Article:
Ori and the Blind Forest marks a return to a kind of game we haven’t seen for a while, that most enjoyable of beasts, colloquially known as a “Metroidvania”. It bears all the hallmarks of those 2D exploratory juggernauts but looks for clever ways to update that formula for the modern era. In this, and almost every other area that Ori turns its hand to, it is wildly successful.
The game follows the titular Ori, a little white guardian spirit. Adopted and raised by a huggable Baymax type creature named Naru after it (Ori has no gender) fell from the Spirit Tree, Ori is devastated when a catastrophic event decimates their forest home, leaving the Spirit Tree corrupted and the forest “blind” and dying, Naru passes away, leaving the little spirit to explore the forest alone. With everything it cares about in peril, Ori – accompanied by a forest sprite named Sein – sets out to save the forest and restore the natural balance.
The first thing you’ll notice about Ori is how incredible beautiful it is. Despite it’s 2D platformer heritage, there’s just so much going on visually that you’ll spend quite a bit of time pulling up just to look at it. I grew up in the age of 8- and 16-bit sidescrollers, I played hundreds of them in my youth, so I want you to understand my amazement when I noticed developers Moon Studios were doing shit with parallax scrolling I’ve never seen before. There are quite literally hundreds of layers to the game’s visuals, all of them animated fluidly. The result is a consistent, singular environment that really does feel alive. It’s tremendous work and everyone involved in creating the art of Ori and the Blind Forest should feel extremely proud of themselves.
I mentioned earlier that this game fits squarely into the Metroidvania mould. From the moment the game gives you full control after it’s heartbreaking prologue the esteem in which the developers hold games like Super Metroid and Castlevania 2 is readily apparent. You are presented with a large map that extends into many disparate areas of the forest, many of which can’t be accessed without using special moves or attacks. It teases you with upgrades and goodies held just out of reach or in areas you can see but can’t access yet.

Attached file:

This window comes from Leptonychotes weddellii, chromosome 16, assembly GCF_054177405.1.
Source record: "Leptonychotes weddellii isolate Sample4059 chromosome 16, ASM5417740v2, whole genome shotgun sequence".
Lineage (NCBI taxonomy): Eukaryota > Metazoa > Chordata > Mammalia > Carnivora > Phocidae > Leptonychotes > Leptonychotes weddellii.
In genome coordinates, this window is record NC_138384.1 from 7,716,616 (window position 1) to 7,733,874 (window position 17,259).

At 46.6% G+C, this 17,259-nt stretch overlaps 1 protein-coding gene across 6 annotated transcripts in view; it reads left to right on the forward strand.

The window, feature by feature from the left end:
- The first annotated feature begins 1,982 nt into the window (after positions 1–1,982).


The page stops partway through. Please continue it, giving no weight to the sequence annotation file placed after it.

Special mention must be made of Ori’s controls. They are as responsive as they are easy to get to grips with. Ori itself moves at the perfect speed for judging jumps or attacks – there were sections I’d never been in before that saw me complete them in a single, graceful run. It feels great when you accomplish these things because much of the game is spent being very circumspect. Ori and the Blind Forest is far from an easy game and that’s largely down to one of Moon’s points of difference from Metroid.
In Metroid there were plenty of enemies that were sluggish, crawling creatures. They didn’t shoot anything, they just moved from side-to-side and got in your way. Easy enough to avoid and even easier to farm for health and ammo drops. Ori affords you no such luxuries with every single enemy being one that you need to keep an eye on because, particularly in the early part of the game, your three or four little starter yellow health orbs won’t get you far. Some attack in massive leaps that deal big damage, others split apart into smaller and smaller versions of itself forcing you to backtrack briefly. You have to on your guard at all times because the moment you lower your defenses, you’ll be dropkicked back to your last save.
Saving is another area that Moon have sought to differentiate themselves. Rather than having save stations or an autosave system, Ori relies on you to save the game manually. You do this by collecting blue orbs which sit opposite your health orbs. These blue orbs can be spent on powerful attacks but they can also be spent on creating a save point in the world. Provided you have a blue orb to spend, you can save at almost any point, and you should because if you die you are transported back to the last one you created. Push too hard or simply forget to put one down for a while and you’ll have to do it all again. I actually really liked this mechanic because if I died and lost a bunch of playtime, I really had no-one to blame but myself. PS: The game totally tracks how many times you died like Dark Souls 2. I’ll say it again – this is not an easy game.
There’s a bit of an XP system there too with XP counting towards points you can spend on a three-prong upgrade tree. Filling out this tree will turn Ori from quivering cherub to Punishment Engine but it’s quite a bit of work to get everything done and upgraded. In terms of length, I was able to turn Ori in at around 7.5 hours, and capping the campaign at around this length is actually another really strong decision. It feels like Moon have been able to cut loose and work hard on everything else once they had a hard and fast campaign locked in.
Ori and the Blind Forest is smart, beautiful, challenging, graceful and so much fun. It’s considered in its design and dazzling confident in it’s execution. Ori and the Blind Forest is independent game design at it’s very, very best and you owe it to yourself to play this. An early and serious contender for my Game of the Year.
Review Score: 9.5 out of 10
Highlights: Beautiful art; smart design reminiscent of Super Metroid
Lowlights: Zero. None. There is no downside here. Go and buy it.
Developer: Moon Studios
Publisher: Microsoft Studios
Released: March 11, 2015
Platform: Xbox One, PC
Reviewed on Xbox One